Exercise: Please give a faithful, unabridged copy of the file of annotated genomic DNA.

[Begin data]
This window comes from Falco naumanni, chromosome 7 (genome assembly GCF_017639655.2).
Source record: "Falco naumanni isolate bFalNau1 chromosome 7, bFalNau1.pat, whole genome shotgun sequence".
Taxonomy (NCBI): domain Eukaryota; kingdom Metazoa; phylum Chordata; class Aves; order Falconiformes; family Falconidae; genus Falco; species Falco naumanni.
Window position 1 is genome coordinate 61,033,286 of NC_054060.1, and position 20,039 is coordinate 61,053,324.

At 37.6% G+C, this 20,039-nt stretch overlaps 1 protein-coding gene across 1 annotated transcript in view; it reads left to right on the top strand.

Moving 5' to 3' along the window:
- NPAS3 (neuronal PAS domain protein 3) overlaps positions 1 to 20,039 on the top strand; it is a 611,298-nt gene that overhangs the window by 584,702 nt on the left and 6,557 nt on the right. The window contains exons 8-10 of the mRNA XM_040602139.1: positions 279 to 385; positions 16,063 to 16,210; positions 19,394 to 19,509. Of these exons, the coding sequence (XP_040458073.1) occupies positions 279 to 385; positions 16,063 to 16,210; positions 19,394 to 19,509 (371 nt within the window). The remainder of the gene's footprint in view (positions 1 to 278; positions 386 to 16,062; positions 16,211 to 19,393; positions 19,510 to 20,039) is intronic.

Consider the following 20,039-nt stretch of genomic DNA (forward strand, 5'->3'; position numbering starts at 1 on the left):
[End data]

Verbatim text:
This window comes from Falco naumanni, chromosome 7 (genome assembly GCF_017639655.2).
Source record: "Falco naumanni isolate bFalNau1 chromosome 7, bFalNau1.pat, whole genome shotgun sequence".
Taxonomy (NCBI): domain Eukaryota; kingdom Metazoa; phylum Chordata; class Aves; order Falconiformes; family Falconidae; genus Falco; species Falco naumanni.
Window position 1 is genome coordinate 61,033,286 of NC_054060.1, and position 20,039 is coordinate 61,053,324.

At 37.6% G+C, this 20,039-nt stretch overlaps 1 protein-coding gene across 1 annotated transcript in view; it reads left to right on the top strand.

Moving 5' to 3' along the window:
- NPAS3 (neuronal PAS domain protein 3) overlaps positions 1 to 20,039 on the top strand; it is a 611,298-nt gene that overhangs the window by 584,702 nt on the left and 6,557 nt on the right. The window contains exons 8-10 of the mRNA XM_040602139.1: positions 279 to 385; positions 16,063 to 16,210; positions 19,394 to 19,509. Of these exons, the coding sequence (XP_040458073.1) occupies positions 279 to 385; positions 16,063 to 16,210; positions 19,394 to 19,509 (371 nt within the window). The remainder of the gene's footprint in view (positions 1 to 278; positions 386 to 16,062; positions 16,211 to 19,393; positions 19,510 to 20,039) is intronic.

Consider the following 20,039-nt stretch of genomic DNA (forward strand, 5'->3'; position numbering starts at 1 on the left):